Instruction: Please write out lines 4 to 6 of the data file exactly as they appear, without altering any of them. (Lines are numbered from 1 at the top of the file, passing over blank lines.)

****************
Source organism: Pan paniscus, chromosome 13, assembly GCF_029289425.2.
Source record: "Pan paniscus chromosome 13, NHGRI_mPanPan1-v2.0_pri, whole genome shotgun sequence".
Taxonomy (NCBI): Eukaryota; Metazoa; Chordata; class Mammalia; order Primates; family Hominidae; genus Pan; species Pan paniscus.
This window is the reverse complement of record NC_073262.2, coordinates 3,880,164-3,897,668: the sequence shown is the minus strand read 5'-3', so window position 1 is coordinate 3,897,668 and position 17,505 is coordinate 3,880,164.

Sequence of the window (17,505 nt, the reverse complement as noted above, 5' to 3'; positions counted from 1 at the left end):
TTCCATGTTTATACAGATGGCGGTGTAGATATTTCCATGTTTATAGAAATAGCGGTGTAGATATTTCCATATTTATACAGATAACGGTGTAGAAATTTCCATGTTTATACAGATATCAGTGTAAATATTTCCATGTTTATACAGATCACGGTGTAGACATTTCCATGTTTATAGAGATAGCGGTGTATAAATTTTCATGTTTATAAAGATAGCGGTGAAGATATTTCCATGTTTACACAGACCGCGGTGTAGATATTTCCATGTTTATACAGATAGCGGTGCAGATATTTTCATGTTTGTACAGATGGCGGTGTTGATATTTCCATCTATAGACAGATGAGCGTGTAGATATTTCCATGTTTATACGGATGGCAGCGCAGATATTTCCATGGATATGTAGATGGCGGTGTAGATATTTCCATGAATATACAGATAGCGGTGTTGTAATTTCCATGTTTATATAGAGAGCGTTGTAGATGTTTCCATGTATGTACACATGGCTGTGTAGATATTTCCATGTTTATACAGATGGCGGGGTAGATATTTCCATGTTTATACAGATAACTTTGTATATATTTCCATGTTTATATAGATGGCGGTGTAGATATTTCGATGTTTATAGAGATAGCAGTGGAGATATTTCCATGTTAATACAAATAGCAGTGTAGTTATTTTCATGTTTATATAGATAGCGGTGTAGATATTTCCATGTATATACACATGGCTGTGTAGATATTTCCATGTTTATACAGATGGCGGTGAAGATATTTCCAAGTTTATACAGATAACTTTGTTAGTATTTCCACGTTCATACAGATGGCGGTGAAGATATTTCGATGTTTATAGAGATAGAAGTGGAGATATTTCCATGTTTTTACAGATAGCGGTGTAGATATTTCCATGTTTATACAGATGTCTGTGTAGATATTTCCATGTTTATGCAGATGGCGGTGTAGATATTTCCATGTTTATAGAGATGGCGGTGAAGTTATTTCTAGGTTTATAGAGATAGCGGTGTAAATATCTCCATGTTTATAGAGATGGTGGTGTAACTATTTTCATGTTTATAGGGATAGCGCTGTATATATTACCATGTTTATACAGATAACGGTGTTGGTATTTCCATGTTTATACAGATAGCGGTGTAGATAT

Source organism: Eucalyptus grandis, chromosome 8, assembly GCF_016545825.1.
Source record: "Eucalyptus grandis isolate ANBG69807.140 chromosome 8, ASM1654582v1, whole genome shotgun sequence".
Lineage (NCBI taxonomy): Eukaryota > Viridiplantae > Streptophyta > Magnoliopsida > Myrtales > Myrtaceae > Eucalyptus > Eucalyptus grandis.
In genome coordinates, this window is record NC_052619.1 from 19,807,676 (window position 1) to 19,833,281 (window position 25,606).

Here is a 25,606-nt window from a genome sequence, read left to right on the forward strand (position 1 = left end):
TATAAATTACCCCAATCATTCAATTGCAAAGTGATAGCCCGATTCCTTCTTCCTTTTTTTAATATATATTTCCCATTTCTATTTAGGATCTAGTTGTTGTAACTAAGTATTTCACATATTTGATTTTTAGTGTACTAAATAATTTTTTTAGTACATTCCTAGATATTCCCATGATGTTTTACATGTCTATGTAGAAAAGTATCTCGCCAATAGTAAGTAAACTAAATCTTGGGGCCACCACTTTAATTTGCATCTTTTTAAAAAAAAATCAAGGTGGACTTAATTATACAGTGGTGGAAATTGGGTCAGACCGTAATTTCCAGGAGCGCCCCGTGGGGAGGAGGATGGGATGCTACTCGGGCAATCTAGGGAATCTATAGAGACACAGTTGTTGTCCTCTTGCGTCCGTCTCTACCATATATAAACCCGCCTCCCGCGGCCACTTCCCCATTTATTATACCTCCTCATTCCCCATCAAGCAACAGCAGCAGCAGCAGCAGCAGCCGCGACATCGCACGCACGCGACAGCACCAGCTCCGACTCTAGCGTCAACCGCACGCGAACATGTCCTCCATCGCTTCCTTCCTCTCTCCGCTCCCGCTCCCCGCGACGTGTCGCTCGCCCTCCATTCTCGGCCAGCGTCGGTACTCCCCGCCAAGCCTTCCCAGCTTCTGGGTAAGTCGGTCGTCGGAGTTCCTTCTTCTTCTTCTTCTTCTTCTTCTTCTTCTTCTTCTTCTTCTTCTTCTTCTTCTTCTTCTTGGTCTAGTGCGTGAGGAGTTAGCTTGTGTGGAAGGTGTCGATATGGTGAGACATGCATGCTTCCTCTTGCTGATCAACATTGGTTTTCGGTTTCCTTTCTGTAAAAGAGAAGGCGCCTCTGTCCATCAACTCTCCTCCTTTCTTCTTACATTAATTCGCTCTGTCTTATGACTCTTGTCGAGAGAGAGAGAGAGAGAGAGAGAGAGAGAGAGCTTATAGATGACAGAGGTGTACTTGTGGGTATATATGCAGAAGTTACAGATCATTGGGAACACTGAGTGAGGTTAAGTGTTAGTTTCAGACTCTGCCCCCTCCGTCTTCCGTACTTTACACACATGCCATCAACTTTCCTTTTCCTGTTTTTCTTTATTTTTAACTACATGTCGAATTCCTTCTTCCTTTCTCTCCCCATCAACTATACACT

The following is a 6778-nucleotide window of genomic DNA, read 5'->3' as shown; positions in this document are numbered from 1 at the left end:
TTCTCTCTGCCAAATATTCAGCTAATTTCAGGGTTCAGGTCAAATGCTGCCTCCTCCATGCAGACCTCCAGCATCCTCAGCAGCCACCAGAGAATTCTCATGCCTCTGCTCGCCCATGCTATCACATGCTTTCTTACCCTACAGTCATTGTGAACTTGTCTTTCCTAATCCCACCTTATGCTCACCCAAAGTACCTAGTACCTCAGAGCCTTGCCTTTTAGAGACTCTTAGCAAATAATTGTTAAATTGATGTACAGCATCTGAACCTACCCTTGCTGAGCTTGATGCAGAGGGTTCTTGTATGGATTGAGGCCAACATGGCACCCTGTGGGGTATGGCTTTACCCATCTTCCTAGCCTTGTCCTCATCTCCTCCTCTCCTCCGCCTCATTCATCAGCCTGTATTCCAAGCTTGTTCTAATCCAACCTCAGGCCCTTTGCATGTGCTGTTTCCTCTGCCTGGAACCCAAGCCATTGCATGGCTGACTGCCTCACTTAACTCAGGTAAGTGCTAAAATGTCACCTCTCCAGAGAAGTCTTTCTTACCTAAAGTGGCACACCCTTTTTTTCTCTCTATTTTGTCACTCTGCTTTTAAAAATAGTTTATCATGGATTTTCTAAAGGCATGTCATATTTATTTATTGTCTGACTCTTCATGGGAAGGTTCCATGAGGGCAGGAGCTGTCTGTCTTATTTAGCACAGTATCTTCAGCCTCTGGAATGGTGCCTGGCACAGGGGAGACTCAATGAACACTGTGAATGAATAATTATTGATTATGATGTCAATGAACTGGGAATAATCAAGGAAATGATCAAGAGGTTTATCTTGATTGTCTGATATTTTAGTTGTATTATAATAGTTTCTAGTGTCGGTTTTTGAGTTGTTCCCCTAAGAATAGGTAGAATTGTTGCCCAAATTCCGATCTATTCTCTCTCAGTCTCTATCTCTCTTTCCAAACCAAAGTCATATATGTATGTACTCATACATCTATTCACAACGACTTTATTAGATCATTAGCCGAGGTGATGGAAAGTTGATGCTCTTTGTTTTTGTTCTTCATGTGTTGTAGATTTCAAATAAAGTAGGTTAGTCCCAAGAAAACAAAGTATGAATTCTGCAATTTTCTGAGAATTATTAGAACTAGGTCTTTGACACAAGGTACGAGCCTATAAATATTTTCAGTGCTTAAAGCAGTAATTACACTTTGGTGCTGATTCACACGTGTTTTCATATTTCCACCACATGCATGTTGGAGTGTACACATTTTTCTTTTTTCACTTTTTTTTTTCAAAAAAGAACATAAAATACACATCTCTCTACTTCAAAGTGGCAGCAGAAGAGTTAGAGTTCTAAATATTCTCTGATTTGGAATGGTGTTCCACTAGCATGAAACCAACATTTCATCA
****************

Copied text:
This window is the reverse complement of record NC_073262.2, coordinates 3,880,164-3,897,668: the sequence shown is the minus strand read 5'-3', so window position 1 is coordinate 3,897,668 and position 17,505 is coordinate 3,880,164.

Sequence of the window (17,505 nt, the reverse complement as noted above, 5' to 3'; positions counted from 1 at the left end):
TTCCATGTTTATACAGATGGCGGTGTAGATATTTCCATGTTTATAGAAATAGCGGTGTAGATATTTCCATATTTATACAGATAACGGTGTAGAAATTTCCATGTTTATACAGATATCAGTGTAAATATTTCCATGTTTATACAGATCACGGTGTAGACATTTCCATGTTTATAGAGATAGCGGTGTATAAATTTTCATGTTTATAAAGATAGCGGTGAAGATATTTCCATGTTTACACAGACCGCGGTGTAGATATTTCCATGTTTATACAGATAGCGGTGCAGATATTTTCATGTTTGTACAGATGGCGGTGTTGATATTTCCATCTATAGACAGATGAGCGTGTAGATATTTCCATGTTTATACGGATGGCAGCGCAGATATTTCCATGGATATGTAGATGGCGGTGTAGATATTTCCATGAATATACAGATAGCGGTGTTGTAATTTCCATGTTTATATAGAGAGCGTTGTAGATGTTTCCATGTATGTACACATGGCTGTGTAGATATTTCCATGTTTATACAGATGGCGGGGTAGATATTTCCATGTTTATACAGATAACTTTGTATATATTTCCATGTTTATATAGATGGCGGTGTAGATATTTCGATGTTTATAGAGATAGCAGTGGAGATATTTCCATGTTAATACAAATAGCAGTGTAGTTATTTTCATGTTTATATAGATAGCGGTGTAGATATTTCCATGTATATACACATGGCTGTGTAGATATTTCCATGTTTATACAGATGGCGGTGAAGATATTTCCAAGTTTATACAGATAACTTTGTTAGTATTTCCACGTTCATACAGATGGCGGTGAAGATATTTCGATGTTTATAGAGATAGAAGTGGAGATATTTCCATGTTTTTACAGATAGCGGTGTAGATATTTCCATGTTTATACAGATGTCTGTGTAGATATTTCCATGTTTATGCAGATGGCGGTGTAGATATTTCCATGTTTATAGAGATGGCGGTGAAGTTATTTCTAGGTTTATAGAGATAGCGGTGTAAATATCTCCATGTTTATAGAGATGGTGGTGTAACTATTTTCATGTTTATAGGGATAGCGCTGTATATATTACCATGTTTATACAGATAACGGTGTTGGTATTTCCATGTTTATACAGATAGCGGTGTAGATAT